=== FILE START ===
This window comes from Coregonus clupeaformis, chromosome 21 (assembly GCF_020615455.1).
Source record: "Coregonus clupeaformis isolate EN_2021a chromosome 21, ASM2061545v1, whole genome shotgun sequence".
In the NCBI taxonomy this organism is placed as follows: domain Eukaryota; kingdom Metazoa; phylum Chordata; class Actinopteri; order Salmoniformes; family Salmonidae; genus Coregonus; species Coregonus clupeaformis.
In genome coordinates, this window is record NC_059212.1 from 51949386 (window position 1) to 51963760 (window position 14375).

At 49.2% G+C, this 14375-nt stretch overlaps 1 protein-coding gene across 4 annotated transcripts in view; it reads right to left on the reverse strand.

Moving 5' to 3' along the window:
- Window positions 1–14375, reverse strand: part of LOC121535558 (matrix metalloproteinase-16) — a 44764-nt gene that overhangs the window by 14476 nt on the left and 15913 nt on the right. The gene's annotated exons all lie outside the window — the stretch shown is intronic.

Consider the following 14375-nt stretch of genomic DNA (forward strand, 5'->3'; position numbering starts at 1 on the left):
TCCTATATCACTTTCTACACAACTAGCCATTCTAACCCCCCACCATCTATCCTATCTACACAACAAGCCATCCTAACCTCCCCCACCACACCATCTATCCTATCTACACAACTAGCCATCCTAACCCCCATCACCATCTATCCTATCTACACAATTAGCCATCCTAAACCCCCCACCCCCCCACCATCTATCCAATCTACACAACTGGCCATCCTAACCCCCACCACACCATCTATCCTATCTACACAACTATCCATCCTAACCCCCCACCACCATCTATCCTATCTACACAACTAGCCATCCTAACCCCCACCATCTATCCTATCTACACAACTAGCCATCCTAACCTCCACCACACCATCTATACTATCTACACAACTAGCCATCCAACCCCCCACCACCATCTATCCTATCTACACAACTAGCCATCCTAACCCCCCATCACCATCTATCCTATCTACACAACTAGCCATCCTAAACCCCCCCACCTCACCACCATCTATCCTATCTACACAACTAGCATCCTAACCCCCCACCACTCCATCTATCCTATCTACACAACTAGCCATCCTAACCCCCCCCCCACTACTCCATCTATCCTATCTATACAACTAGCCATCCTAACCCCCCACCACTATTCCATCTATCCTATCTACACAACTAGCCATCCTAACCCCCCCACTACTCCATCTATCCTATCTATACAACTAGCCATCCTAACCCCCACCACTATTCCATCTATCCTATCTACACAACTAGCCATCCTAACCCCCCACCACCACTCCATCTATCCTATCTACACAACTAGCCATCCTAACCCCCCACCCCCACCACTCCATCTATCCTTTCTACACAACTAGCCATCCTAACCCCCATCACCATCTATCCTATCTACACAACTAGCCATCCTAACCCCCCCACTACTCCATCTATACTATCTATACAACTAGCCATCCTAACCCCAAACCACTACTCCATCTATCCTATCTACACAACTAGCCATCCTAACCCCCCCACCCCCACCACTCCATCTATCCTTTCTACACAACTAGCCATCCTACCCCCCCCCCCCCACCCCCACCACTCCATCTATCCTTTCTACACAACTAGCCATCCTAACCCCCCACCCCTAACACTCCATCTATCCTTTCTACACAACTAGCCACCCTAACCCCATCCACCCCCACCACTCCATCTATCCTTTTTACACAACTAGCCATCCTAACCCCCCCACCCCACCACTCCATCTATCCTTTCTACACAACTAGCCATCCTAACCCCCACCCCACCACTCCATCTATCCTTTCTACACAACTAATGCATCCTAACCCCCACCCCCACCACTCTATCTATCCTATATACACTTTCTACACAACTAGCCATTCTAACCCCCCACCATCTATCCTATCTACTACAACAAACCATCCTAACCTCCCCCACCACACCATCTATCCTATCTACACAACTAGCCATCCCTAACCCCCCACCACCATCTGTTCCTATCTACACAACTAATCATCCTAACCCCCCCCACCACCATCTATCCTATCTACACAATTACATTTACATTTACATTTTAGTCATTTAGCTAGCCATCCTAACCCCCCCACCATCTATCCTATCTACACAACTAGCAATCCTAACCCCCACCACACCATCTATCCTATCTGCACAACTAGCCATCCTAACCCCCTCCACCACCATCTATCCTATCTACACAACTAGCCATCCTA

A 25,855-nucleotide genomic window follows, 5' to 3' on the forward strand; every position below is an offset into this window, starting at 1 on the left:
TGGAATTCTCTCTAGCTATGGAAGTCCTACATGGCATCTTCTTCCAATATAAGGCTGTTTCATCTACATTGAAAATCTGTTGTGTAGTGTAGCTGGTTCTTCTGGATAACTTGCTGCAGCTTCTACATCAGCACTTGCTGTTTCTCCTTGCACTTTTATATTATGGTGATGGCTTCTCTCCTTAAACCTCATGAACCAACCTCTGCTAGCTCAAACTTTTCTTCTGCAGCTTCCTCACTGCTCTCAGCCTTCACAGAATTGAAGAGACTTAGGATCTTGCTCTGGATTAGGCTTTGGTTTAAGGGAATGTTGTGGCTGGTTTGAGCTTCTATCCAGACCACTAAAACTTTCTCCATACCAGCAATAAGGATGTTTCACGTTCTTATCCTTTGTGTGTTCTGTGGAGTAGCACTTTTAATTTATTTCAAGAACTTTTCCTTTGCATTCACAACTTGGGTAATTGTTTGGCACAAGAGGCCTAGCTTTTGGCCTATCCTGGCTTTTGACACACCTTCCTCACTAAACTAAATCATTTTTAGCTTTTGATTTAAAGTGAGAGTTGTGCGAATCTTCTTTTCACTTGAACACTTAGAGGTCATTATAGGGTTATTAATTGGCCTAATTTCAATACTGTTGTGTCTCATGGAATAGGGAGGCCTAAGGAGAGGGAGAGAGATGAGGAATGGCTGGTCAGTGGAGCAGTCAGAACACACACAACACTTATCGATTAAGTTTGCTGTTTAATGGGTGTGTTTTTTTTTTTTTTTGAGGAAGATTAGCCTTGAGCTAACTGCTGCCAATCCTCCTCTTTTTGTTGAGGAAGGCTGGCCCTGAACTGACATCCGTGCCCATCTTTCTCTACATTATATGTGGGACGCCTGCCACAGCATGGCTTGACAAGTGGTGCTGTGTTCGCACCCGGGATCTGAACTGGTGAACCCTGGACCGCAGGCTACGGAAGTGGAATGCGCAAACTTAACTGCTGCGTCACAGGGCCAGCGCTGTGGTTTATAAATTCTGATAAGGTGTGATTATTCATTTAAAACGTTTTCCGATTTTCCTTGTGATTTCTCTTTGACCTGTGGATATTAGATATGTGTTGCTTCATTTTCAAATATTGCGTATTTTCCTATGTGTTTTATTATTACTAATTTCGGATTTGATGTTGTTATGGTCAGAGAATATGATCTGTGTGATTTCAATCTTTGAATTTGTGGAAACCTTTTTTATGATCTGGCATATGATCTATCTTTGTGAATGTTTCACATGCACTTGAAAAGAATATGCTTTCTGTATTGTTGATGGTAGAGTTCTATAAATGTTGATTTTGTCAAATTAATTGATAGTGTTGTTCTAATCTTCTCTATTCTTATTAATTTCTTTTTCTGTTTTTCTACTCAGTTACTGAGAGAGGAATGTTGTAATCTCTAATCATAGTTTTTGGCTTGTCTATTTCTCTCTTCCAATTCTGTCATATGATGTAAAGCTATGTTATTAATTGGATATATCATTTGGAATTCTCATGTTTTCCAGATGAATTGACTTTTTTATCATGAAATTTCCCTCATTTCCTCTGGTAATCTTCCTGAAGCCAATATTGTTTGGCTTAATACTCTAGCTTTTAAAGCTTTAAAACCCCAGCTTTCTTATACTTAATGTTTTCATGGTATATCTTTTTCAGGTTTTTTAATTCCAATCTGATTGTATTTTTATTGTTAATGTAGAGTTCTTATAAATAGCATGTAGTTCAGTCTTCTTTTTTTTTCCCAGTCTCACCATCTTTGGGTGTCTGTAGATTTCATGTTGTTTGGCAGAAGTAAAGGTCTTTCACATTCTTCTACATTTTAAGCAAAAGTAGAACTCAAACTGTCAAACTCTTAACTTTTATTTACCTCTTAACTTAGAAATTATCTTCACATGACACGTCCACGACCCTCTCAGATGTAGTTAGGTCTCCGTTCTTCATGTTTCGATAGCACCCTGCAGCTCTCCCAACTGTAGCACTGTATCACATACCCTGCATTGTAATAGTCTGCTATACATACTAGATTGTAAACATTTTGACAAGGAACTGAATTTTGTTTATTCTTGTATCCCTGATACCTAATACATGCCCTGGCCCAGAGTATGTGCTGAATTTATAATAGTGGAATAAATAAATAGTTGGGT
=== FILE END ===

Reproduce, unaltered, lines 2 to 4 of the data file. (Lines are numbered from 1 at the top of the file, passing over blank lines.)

Source record: "Coregonus clupeaformis isolate EN_2021a chromosome 21, ASM2061545v1, whole genome shotgun sequence".
In the NCBI taxonomy this organism is placed as follows: domain Eukaryota; kingdom Metazoa; phylum Chordata; class Actinopteri; order Salmoniformes; family Salmonidae; genus Coregonus; species Coregonus clupeaformis.
In genome coordinates, this window is record NC_059212.1 from 51949386 (window position 1) to 51963760 (window position 14375).